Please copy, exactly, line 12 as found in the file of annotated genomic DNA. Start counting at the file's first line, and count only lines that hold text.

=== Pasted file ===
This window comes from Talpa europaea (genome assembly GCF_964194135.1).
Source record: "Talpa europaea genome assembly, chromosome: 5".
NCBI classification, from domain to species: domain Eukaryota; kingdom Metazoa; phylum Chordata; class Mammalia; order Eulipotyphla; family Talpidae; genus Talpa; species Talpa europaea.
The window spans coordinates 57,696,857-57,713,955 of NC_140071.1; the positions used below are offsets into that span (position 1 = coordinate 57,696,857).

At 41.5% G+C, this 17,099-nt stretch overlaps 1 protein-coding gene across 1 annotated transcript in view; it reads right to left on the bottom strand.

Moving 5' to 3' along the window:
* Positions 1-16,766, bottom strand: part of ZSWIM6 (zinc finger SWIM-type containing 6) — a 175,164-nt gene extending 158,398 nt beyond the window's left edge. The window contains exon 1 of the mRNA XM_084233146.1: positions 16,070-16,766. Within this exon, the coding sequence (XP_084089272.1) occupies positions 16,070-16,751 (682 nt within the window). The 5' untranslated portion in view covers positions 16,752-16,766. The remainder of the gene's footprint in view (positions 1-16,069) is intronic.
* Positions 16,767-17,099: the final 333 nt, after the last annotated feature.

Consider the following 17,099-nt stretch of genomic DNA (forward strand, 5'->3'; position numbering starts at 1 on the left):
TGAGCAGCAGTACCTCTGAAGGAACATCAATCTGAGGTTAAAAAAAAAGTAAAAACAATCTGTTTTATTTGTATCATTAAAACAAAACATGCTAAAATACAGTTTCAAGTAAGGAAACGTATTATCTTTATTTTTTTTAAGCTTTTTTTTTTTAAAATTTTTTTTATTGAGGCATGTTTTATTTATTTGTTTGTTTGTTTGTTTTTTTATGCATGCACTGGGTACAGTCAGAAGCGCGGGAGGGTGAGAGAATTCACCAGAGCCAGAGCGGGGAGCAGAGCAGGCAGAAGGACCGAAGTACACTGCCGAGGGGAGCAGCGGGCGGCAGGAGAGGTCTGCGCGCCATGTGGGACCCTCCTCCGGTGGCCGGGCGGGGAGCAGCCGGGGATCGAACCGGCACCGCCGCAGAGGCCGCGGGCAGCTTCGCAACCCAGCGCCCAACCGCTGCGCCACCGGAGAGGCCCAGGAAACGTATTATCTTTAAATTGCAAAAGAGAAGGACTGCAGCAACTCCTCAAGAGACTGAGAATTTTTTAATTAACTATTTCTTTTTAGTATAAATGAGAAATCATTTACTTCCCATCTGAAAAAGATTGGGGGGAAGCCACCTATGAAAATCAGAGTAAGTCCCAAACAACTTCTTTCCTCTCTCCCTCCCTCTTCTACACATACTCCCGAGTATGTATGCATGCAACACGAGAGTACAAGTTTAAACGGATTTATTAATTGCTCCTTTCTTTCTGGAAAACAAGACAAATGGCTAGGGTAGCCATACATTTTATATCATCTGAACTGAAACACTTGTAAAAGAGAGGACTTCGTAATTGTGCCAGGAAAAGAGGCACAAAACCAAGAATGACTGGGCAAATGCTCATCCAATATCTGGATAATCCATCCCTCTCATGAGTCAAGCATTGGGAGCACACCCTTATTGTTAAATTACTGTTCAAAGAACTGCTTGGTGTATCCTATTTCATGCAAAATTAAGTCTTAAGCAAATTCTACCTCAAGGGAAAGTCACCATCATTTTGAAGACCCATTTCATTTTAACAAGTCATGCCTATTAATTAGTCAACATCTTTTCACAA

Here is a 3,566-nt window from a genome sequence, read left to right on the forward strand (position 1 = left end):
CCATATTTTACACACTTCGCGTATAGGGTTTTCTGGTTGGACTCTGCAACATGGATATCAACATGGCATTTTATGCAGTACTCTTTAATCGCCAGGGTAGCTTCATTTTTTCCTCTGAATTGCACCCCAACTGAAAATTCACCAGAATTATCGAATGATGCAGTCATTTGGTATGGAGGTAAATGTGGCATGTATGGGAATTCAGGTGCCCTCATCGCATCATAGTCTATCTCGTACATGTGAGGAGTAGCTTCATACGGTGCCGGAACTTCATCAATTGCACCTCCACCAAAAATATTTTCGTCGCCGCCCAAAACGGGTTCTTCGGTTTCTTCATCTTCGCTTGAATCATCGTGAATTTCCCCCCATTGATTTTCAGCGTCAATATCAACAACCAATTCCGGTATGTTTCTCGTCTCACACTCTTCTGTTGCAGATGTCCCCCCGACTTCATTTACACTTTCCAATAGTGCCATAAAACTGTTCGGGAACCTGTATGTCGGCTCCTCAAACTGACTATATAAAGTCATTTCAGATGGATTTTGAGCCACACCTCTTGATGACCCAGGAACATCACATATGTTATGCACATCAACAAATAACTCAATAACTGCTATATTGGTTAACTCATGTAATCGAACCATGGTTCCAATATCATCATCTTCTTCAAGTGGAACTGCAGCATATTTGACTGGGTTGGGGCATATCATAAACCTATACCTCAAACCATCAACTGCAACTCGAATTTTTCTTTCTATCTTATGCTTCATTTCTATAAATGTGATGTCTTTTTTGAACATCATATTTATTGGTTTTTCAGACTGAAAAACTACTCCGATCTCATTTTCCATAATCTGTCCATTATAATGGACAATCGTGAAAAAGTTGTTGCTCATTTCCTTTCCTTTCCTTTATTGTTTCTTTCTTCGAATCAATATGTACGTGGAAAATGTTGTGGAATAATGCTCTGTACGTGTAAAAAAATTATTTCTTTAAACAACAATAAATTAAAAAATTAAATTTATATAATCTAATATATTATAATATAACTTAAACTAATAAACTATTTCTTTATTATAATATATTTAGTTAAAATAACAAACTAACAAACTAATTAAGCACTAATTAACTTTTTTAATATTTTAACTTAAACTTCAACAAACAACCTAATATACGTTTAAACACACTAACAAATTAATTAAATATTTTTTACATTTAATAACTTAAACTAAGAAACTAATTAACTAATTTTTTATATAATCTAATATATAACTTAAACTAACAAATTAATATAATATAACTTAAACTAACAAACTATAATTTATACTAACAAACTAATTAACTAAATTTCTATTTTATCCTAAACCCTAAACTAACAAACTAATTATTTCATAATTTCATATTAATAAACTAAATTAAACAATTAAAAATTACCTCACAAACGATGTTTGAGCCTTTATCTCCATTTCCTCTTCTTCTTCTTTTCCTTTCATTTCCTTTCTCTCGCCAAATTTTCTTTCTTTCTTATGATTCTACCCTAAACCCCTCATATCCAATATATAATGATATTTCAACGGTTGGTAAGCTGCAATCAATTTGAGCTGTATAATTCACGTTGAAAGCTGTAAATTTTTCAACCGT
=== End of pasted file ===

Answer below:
CCATATTTTACACACTTCGCGTATAGGGTTTTCTGGTTGGACTCTGCAACATGGATATCAACATGGCATTTTATGCAGTACTCTTTAATCGCCAGGGTAGCTTCATTTTTTCCTCTGAATTGCACCCCAACTGAAAATTCACCAGAATTATCGAATGATGCAGTCATTTGGTATGGAGGTAAATGTGGCATGTATGGGAATTCAGGTGCCCTCATCGCATCATAGTCTATCTCGTACATGTGAGGAGTAGCTTCATACGGTGCCGGAACTTCATCAATTGCACCTCCACCAAAAATATTTTCGTCGCCGCCCAAAACGGGTTCTTCGGTTTCTTCATCTTCGCTTGAATCATCGTGAATTTCCCCCCATTGATTTTCAGCGTCAATATCAACAACCAATTCCGGTATGTTTCTCGTCTCACACTCTTCTGTTGCAGATGTCCCCCCGACTTCATTTACACTTTCCAATAGTGCCATAAAACTGTTCGGGAACCTGTATGTCGGCTCCTCAAACTGACTATATAAAGTCATTTCAGATGGATTTTGAGCCACACCTCTTGATGACCCAGGAACATCACATATGTTATGCACATCAACAAATAACTCAATAACTGCTATATTGGTTAACTCATGTAATCGAACCATGGTTCCAATATCATCATCTTCTTCAAGTGGAACTGCAGCATATTTGACTGGGTTGGGGCATATCATAAACCTATACCTCAAACCATCAACTGCAACTCGAATTTTTCTTTCTATCTTATGCTTCATTTCTATAAATGTGATGTCTTTTTTGAACATCATATTTATTGGTTTTTCAGACTGAAAAACTACTCCGATCTCATTTTCCATAATCTGTCCATTATAATGGACAATCGTGAAAAAGTTGTTGCTCATTTCCTTTCCTTTCCTTTATTGTTTCTTTCTTCGAATCAATATGTACGTGGAAAATGTTGTGGAATAATGCTCTGTACGTGTAAAAAAATTATTTCTTTAAACAACAATAAATTAAAAAATTAAATTTATATAATCTAATATATTATAATATAACTTAAACTAATAAACTATTTCTTTATTATAATATATTTAGTTAAAATAACAAACTAACAAACTAATTAAGCACTAATTAACTTTTTTAATATTTTAACTTAAACTTCAACAAACAACCTAATATACGTTTAAACACACTAACAAATTAATTAAATATTTTTTACATTTAATAACTTAAACTAAGAAACTAATTAACTAATTTTTTATATAATCTAATATATAACTTAAACTAACAAATTAATATAATATAACTTAAACTAACAAACTATAATTTATACTAACAAACTAATTAACTAAATTTCTATTTTATCCTAAACCCTAAACTAACAAACTAATTATTTCATAATTTCATATTAATAAACTAAATTAAACAATTAAAAATTACCTCACAAACGATGTTTGAGCCTTTATCTCCATTTCCTCTTCTTCTTCTTTTCCTTTCATTTCCTTTCTCTCGCCAAATTTTCTTTCTTTCTTATGATTCTACCCTAAACCCCTCATATCCAATATATAATGATATTTCAACGGTTGGTAAGCTGCAATCAATTTGAGCTGTATAATTCACGTTGAAAGCTGTAAATTTTTCAACCGT